Tuesday, February 14, 2006
Undaunted Puppy Flinging
2006 concludes a four-year commemoration of the bicentennial of Lewis & Clark's overland journey to the Pacific Ocean. The two explorers have been back in the public eye for nearly a decade, owing to Stephen Ambrose's Undaunted Courage and Ken Burns' PBS series. The Lewis & Clark bicentennial commission has sponsored commemorative events along the Lewis & Clark National Historic Trail, and the U.S. Mint has issued a series of commemorative nickels displaying a keelboat, a peace medal, a buffalo, and the Columbia Gorge. Naturally, our public remembrance of the explorers has been adulatory, emphasizing their courage, their scientific curiosity, and their sympathy for and good relations with the western Indians.
I think it is useful to remember that Meriwether Lewis and William Clark were only human, and that their personal shortcomings became particularly pronounced as they entered the last year of their journey. By 1806 Lewis and Clark were flea-bitten, footsore, exhausted, and homesick, and had lost all patience with the nominally-friendly Indians, even though their commission from President Jefferson had assigned them the dual role of explorers and diplomats. The highly strung Captain Lewis complained about acts of petty theft committed by members of the Waclella and Eneeshur nations (in northern Oregon), whose beliefs about personal property -- i.e., that friendly people shared their goods with one another -- were very different from his own. In April Lewis beat up an Indian man who tried to steal "an iron socket of a canoe pole" and threatened his kinsmen with fire and sword if it happened again (John Bakeless, Journals of Lewis and Clark, 306-307).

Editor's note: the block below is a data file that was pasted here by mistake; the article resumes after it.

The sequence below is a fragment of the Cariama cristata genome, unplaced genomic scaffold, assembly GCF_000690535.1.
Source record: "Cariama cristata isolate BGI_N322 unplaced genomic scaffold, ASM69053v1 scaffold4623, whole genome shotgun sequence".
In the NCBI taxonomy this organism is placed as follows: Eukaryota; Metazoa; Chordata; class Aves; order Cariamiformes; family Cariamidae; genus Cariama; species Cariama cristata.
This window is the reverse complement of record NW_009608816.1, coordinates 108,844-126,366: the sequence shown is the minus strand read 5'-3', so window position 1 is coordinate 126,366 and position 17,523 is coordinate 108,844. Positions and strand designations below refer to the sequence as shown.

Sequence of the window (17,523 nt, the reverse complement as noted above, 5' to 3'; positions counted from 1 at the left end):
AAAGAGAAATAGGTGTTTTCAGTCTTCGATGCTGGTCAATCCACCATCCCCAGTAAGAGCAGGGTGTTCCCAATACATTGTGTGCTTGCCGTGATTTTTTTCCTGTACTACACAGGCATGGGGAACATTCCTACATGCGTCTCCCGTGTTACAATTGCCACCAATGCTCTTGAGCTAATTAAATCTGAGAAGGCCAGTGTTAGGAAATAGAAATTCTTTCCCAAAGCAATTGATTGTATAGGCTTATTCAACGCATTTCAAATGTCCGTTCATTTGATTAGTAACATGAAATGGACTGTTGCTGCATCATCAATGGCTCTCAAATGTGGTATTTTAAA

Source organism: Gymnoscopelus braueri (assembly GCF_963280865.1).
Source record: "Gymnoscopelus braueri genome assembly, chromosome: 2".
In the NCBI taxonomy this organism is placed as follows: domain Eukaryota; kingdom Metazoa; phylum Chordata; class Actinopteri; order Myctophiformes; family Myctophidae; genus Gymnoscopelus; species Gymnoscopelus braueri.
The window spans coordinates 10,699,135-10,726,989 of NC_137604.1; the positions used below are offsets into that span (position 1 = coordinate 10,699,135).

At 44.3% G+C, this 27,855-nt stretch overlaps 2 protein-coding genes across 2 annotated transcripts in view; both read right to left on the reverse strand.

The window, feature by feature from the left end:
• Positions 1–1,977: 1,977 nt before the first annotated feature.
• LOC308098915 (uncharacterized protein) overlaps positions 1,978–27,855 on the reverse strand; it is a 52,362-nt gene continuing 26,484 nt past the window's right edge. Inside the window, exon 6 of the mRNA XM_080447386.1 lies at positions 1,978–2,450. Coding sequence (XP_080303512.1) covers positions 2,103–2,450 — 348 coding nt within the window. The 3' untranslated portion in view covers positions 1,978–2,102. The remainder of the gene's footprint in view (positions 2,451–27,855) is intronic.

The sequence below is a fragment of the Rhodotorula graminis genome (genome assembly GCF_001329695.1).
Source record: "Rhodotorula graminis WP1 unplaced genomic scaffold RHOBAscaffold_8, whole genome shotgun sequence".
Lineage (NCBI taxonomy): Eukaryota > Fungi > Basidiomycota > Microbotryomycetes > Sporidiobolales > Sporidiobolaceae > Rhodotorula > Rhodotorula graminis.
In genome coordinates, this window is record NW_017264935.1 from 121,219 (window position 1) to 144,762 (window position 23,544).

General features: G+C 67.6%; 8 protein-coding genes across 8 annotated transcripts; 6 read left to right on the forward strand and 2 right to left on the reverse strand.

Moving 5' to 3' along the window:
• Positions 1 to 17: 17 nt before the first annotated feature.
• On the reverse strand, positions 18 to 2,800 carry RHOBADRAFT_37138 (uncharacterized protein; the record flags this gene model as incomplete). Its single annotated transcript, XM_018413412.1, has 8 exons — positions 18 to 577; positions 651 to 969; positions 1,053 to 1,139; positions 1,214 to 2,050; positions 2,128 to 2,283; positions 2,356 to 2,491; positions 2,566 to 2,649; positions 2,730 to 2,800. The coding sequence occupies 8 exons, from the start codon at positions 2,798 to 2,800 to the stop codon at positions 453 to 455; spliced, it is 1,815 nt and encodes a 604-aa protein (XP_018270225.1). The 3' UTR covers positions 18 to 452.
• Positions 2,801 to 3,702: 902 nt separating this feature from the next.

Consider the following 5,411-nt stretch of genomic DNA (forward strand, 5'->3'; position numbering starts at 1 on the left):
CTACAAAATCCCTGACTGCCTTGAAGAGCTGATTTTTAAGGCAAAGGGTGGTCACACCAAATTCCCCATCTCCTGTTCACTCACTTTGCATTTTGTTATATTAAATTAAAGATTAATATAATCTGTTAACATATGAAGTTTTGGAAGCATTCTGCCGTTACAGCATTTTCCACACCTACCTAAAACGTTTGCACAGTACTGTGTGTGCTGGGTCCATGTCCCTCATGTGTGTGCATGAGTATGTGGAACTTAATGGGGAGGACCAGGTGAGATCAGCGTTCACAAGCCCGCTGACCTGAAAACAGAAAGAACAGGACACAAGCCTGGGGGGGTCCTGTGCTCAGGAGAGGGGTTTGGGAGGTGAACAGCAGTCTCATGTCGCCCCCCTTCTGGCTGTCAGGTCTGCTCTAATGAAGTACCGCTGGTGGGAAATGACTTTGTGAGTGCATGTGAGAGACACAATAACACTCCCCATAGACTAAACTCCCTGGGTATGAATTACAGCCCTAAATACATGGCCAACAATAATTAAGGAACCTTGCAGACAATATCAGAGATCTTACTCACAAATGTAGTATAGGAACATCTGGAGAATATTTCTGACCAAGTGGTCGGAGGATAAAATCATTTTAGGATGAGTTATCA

A few weeks later, on May 5th, there was an even more noteworthy confrontation, stemming from Meriwether Lewis's acquired taste for dog meat. A young Nez Perce man "very impertinently threw a poor, half-starved puppy nearly into my plate by way of derision for our eating dogs, and laughed very heartily at his own impertinence." Rather than behaving diplomatically, Lewis responded violently: "I was so provoked at his insolence that I caught the puppy and threw it with great violence at him and struck him in the breast and face, seized my tomahawk, and showed him by signs if he repeated his insolence I would tomahawk him." (ibid, 313). The Nez Perces' replies to Lewis's action are not recorded. Neither is the puppy's.
Somehow, I doubt that Lewis's bloodthirsty threats, the fistfights, or the flung puppy will make it onto coins or into future television programs on the expedition. Americans need their myths, and the tale of the Corps of Discovery is the closest thing to the Odyssey that we have. On the other hand, a reader familiar with this story at least knows one fact that differentiates Meriwether Lewis from the more phlegmatic William Clark, whom most Americans otherwise tend to confuse with one another.
(There are some very good Websites on the Lewis & Clark expedition, including "Discovering Lewis & Clark.")